SAT Analogy Questions (State of the art)

From ACL Wiki
Revision as of 06:30, 13 May 2007 by Pdturney (talk | contribs)

Jump to: navigation, search
  • SAT = Scholastic Aptitude Test
  • 374 multiple-choice analogy questions; 5 choices per question
  • SAT questions collected by Michael Littman, available from Peter Turney
  • introduced in Turney et al. (2003) as a way of evaluating algorithms for measuring relational similarity
  • see also TOEFL Synonym Questions
  • Algorithm = name of algorithm
  • Reference for algorithm = where to find out more about given algorithm
  • Reference for experiment = where to find out more about evaluation of given algorithm with SAT questions
  • Type = general type of algorithm: corpus-based, lexicon-based, hybrid
  • Correct = percent of 374 questions that given algorithm answered correctly
  • 95% confidence = confidence interval calculated using Binomial Exact Test
  • table rows sorted in order of increasing percent correct
  • several WordNet-based similarity measures are implemented in Ted Pedersen's WordNet::Similarity package
  • KNOW-BEST = KNOWledge-Based Entertainment and Scholastic Testing
  • VSM = Vector Space Model
  • LRA = Latent Relational Analysis
  • PERT = Pertinence
  • PMI-IR = Pointwise Mutual Information - Information Retrieval

Algorithm Reference for algorithm Reference for experiment Type Correct 95% confidence
Random Random guessing 1 / 5 = 20.0% Random 20.0% 16.1-24.5%
JC Jiang and Conrath (1997) Turney (2006b) Hybrid 27.3% 23.1-32.4%
LIN Lin (1998) Turney (2006b) Hybrid 27.3% 23.1-32.4%
LC Leacock and Chodrow (1998) Turney (2006b) Lexicon-based 31.3% 26.9-36.5%
HSO Hirst and St.-Onge (1998) Turney (2006b) Lexicon-based 32.1% 27.6-37.4%
RES Resnik (1995) Turney (2006b) Hybrid 33.2% 28.7-38.5%
PMI-IR Turney (2001) Turney (2006b) Corpus-based 35.0% 30.2-40.1%
KNOW-BEST Veale (2004) Veale (2004) Lexicon-based 43.0% 38.0-48.2%
VSM Turney and Littman (2005) Turney and Littman (2005) Corpus-based 47.1% 42.2-52.5%
PERT Turney (2006a) Turney (2006a) Corpus-based 53.5% 48.5-58.9%
LRA Turney (2006b) Turney (2006b) Corpus-based 56.1% 51.0–61.2%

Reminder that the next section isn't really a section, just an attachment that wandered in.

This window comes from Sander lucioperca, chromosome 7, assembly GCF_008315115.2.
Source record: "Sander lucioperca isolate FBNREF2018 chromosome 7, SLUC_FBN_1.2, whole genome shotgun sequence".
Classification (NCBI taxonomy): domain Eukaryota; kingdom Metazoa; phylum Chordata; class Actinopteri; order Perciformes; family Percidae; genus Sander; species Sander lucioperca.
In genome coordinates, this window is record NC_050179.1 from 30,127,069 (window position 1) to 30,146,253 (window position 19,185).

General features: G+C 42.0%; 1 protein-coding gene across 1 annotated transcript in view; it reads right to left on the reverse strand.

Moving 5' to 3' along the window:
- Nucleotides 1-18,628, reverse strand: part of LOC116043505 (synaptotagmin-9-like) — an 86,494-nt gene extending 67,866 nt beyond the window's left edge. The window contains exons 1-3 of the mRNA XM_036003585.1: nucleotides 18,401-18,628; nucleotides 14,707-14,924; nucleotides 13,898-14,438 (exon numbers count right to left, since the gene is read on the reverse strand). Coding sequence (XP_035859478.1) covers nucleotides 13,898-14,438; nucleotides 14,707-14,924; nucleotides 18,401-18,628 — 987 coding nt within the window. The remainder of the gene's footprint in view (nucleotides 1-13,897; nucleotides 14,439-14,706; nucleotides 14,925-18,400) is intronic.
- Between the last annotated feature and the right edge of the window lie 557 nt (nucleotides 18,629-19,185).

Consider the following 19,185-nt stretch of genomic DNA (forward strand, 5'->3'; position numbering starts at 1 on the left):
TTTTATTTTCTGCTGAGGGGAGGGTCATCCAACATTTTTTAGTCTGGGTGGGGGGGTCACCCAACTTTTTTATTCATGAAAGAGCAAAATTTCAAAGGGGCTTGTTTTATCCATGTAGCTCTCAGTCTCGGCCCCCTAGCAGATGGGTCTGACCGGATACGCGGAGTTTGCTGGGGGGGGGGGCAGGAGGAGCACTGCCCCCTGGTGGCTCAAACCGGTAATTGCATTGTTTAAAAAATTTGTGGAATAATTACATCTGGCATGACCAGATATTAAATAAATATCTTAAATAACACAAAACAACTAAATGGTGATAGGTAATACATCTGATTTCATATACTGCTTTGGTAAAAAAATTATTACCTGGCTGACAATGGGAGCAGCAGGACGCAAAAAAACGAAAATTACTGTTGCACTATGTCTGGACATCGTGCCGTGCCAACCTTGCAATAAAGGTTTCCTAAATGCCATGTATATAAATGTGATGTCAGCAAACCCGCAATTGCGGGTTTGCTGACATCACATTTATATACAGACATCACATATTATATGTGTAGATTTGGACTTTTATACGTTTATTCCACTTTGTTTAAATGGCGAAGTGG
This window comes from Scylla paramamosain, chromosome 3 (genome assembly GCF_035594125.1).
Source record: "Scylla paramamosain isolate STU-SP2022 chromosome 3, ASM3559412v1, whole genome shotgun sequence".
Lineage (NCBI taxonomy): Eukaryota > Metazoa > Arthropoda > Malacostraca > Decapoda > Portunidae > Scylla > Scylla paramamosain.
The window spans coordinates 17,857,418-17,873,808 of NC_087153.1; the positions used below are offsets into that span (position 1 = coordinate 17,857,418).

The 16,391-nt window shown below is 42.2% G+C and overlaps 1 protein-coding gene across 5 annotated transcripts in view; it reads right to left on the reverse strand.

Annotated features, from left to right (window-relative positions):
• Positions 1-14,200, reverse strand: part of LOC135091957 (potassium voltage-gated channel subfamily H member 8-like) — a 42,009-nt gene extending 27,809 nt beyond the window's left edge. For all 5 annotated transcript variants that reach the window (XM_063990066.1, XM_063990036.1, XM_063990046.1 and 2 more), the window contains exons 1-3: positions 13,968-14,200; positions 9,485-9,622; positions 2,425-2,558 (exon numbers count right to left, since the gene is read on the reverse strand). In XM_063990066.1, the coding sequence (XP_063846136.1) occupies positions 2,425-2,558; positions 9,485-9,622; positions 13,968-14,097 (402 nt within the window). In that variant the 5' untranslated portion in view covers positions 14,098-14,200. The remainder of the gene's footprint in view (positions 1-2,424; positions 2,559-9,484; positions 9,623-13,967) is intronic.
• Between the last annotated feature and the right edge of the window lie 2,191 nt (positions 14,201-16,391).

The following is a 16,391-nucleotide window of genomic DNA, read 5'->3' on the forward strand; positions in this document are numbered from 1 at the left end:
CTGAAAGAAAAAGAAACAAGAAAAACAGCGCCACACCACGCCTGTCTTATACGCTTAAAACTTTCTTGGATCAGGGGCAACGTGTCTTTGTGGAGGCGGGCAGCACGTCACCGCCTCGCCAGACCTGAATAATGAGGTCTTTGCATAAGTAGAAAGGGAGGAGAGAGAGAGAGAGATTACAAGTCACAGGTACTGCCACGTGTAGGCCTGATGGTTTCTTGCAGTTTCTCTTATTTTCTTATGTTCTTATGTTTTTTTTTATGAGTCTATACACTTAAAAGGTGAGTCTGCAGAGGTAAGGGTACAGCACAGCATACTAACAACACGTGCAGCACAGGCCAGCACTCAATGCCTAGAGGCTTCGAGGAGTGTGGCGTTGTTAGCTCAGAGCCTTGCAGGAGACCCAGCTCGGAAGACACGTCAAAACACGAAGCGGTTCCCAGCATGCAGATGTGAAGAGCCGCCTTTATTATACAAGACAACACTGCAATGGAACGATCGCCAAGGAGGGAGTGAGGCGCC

Hirst, G., and St-Onge, D. (1998). Lexical chains as representation of context for the detection and correction of malapropisms. In C. Fellbaum (ed.), WordNet: An Electronic Lexical Database. Cambridge: MIT Press, 305-332.

Jiang, J.J., and Conrath, D.W. (1997). Semantic similarity based on corpus statistics and lexical taxonomy. Proceedings of the International Conference on Research in Computational Linguistics, Taiwan.

Leacock, C., and Chodorow, M. (1998). Combining local context and WordNet similarity for word sense identification. In C. Fellbaum (ed.), WordNet: An Electronic Lexical Database. Cambridge: MIT Press, pp. 265-283.

Lin, D. (1998). An information-theoretic definition of similarity. Proceedings of the 15th International Conference on Machine Learning (ICML-98), Madison, WI, pp. 296-304.

Resnik, P. (1995). Using information content to evaluate semantic similarity. Proceedings of the 14th International Joint Conference on Artificial Intelligence (IJCAI-95), Montreal, pp. 448-453.

Turney, P.D., Littman, M.L., Bigham, J., and Shnayder, V. (2003). Combining independent modules to solve multiple-choice synonym and analogy problems. Proceedings of the International Conference on Recent Advances in Natural Language Processing (RANLP-03), Borovets, Bulgaria, pp. 482-489.

Turney, P.D., and Littman, M.L. (2005). Corpus-based learning of analogies and semantic relations. Machine Learning, 60 (1-3), 251-278.

Turney, P.D. (2001). Mining the Web for synonyms: PMI-IR versus LSA on TOEFL. Proceedings of the Twelfth European Conference on Machine Learning (ECML-2001), Freiburg, Germany, pp. 491-502.

Turney, P.D. (2006a). Expressing implicit semantic relations without supervision. Proceedings of the 21st International Conference on Computational Linguistics and 44th Annual Meeting of the Association for Computational Linguistics (Coling/ACL-06), Sydney, Australia, pp. 313-320.

Turney, P.D. (2006b). Similarity of semantic relations. Computational Linguistics, 32 (3), 379-416.

Veale, T. (2004). WordNet sits the SAT: A knowledge-based approach to lexical analogy. Proceedings of the 16th European Conference on Artificial Intelligence (ECAI 2004), pp. 606–612, Valencia, Spain.